It is the aim of this volume to describe the archaeological collections that have been made in the province of Sinkiang by the Swedish participants in the SinoSwedish Expedition of Dr. SVEN HEDIN. This expedition touched Sinkiang during the years 1928-31. My own visit to the province was limited to 1928, but in 1934 I re-visited it as a member of SVEN HEDIN'S highway expedition. Besides the Swedish members HEDIN, HÖRNER, NORIN, AMBOLT and myself, our Chinese colleague, Mr. PARKER C. CHEN, was an active contributor to the collections. The respective responsibility for the various sections will emerge from the text.
The collections are to be found in the Museum of Far Eastern Antiquities in Stockholm. The finds from Lop-nor that were made during the motor-car expedition of 1934 are loans and will, according to contract, be returned to the Chinese authorities. These latter finds bear the numbers I-44. in the descriptive lists.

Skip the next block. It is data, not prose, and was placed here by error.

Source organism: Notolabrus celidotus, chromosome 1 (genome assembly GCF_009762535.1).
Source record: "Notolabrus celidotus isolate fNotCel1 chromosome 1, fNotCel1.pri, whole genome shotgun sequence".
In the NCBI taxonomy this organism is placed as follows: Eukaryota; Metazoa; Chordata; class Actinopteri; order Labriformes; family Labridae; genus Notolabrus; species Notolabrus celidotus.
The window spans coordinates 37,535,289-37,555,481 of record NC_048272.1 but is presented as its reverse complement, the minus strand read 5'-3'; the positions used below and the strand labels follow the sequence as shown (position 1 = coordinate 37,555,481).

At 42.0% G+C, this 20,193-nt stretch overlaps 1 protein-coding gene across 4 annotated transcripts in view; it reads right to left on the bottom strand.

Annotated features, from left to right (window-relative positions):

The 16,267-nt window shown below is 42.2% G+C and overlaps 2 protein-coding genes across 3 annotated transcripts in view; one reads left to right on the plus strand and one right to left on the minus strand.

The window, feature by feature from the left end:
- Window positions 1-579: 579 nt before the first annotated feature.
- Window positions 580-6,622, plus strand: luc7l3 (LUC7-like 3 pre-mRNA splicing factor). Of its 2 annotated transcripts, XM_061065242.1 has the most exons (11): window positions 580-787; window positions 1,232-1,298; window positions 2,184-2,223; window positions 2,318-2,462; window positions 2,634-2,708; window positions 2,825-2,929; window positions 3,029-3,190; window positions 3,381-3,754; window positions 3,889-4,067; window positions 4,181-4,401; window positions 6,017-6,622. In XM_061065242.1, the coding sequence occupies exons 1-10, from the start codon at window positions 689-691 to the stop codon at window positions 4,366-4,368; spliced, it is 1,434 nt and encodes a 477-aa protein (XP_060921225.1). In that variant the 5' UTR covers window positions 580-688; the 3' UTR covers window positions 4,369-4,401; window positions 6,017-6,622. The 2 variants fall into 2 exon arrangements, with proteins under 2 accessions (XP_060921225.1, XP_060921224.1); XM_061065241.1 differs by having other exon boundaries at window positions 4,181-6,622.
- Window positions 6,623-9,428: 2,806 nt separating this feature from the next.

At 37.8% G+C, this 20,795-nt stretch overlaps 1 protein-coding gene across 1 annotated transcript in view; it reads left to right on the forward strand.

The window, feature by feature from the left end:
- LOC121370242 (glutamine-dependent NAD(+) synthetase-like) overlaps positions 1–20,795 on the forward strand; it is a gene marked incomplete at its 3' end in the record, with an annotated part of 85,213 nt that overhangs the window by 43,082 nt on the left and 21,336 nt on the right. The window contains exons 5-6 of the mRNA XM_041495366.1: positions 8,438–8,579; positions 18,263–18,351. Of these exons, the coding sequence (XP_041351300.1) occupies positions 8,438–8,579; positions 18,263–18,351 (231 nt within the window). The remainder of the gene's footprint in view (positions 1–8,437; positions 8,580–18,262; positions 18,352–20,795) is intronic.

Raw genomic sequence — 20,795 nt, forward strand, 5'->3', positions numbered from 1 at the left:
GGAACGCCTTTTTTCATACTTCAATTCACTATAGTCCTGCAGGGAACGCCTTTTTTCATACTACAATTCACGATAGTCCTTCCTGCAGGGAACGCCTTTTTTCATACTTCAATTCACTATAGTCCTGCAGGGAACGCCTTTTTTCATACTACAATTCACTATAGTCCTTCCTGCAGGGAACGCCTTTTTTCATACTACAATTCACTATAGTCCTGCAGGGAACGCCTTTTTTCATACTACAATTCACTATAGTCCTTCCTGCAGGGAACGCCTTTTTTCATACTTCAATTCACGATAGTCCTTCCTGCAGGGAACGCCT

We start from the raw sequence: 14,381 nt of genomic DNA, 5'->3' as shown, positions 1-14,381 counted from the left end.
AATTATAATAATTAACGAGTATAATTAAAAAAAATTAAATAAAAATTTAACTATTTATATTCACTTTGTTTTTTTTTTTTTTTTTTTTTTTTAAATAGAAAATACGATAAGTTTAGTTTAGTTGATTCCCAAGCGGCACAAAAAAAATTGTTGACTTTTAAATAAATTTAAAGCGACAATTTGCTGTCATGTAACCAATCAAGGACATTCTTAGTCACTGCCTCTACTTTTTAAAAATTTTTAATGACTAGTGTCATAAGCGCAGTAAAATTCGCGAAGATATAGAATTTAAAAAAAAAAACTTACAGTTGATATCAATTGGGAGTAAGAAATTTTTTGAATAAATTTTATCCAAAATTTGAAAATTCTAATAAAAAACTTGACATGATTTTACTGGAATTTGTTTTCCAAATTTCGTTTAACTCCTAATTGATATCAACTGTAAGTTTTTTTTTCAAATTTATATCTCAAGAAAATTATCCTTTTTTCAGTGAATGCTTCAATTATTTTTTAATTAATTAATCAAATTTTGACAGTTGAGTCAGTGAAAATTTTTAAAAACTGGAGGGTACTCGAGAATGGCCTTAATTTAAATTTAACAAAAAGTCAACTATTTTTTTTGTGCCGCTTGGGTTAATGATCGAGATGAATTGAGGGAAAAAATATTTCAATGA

It was at first planned that the prehistoric material of the expedition should be published separately in series with Palaeontologia Sinica. This is, moreover, what will be done with the main part of it. There are several reasons why the prehistoric finds from Sinkiang are included in this volume, the chief being their small number. As the content of this book was already very heterogeneous it was thought suitable to include also the prehistoric material to form a kind of background to the historical finds. The arrangement has thus become consistently topographical instead of chronological.
I have made practically no mention of the circumstances and the general course of the various journeys during which these collections have been brought together. I have restricted myself to a description of finds and ancient remains. The reason for this is that Dr. HEDIN plans a comprehensive chronicle of all the members' journeys for our Report Series.
The present volume is for the most part descriptive. It makes no pretensions to completeness in what I may call the `synthetic' parts.
I am fully aware of the many defects in this publication, above all the disproportion between the amount of the finds and the bulk of the book. This will certainly meet with criticism, but in adopting Sir AUREL STEIN'S method with complete descriptive lists accompanying the text I was convinced of the great facilities his